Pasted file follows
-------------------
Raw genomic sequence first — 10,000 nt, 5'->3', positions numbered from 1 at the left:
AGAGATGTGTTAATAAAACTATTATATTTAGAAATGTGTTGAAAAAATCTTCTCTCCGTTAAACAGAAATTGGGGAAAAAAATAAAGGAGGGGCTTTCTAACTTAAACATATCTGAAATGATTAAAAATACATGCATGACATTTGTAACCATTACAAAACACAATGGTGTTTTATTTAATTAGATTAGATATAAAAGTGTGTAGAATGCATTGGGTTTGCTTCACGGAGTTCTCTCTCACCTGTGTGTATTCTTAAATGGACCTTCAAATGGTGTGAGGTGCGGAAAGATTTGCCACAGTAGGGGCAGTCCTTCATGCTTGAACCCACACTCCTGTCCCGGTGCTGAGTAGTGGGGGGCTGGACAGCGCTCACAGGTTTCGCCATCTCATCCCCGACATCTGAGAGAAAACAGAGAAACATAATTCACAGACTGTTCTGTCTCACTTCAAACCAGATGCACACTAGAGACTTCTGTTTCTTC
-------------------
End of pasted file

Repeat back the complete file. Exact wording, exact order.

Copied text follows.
Raw genomic sequence first — 10,000 nt, 5'->3', positions numbered from 1 at the left:
AGAGATGTGTTAATAAAACTATTATATTTAGAAATGTGTTGAAAAAATCTTCTCTCCGTTAAACAGAAATTGGGGAAAAAAATAAAGGAGGGGCTTTCTAACTTAAACATATCTGAAATGATTAAAAATACATGCATGACATTTGTAACCATTACAAAACACAATGGTGTTTTATTTAATTAGATTAGATATAAAAGTGTGTAGAATGCATTGGGTTTGCTTCACGGAGTTCTCTCTCACCTGTGTGTATTCTTAAATGGACCTTCAAATGGTGTGAGGTGCGGAAAGATTTGCCACAGTAGGGGCAGTCCTTCATGCTTGAACCCACACTCCTGTCCCGGTGCTGAGTAGTGGGGGGCTGGACAGCGCTCACAGGTTTCGCCATCTCATCCCCGACATCTGAGAGAAAACAGAGAAACATAATTCACAGACTGTTCTGTCTCACTTCAAACCAGATGCACACTAGAGACTTCTGTTTCTTC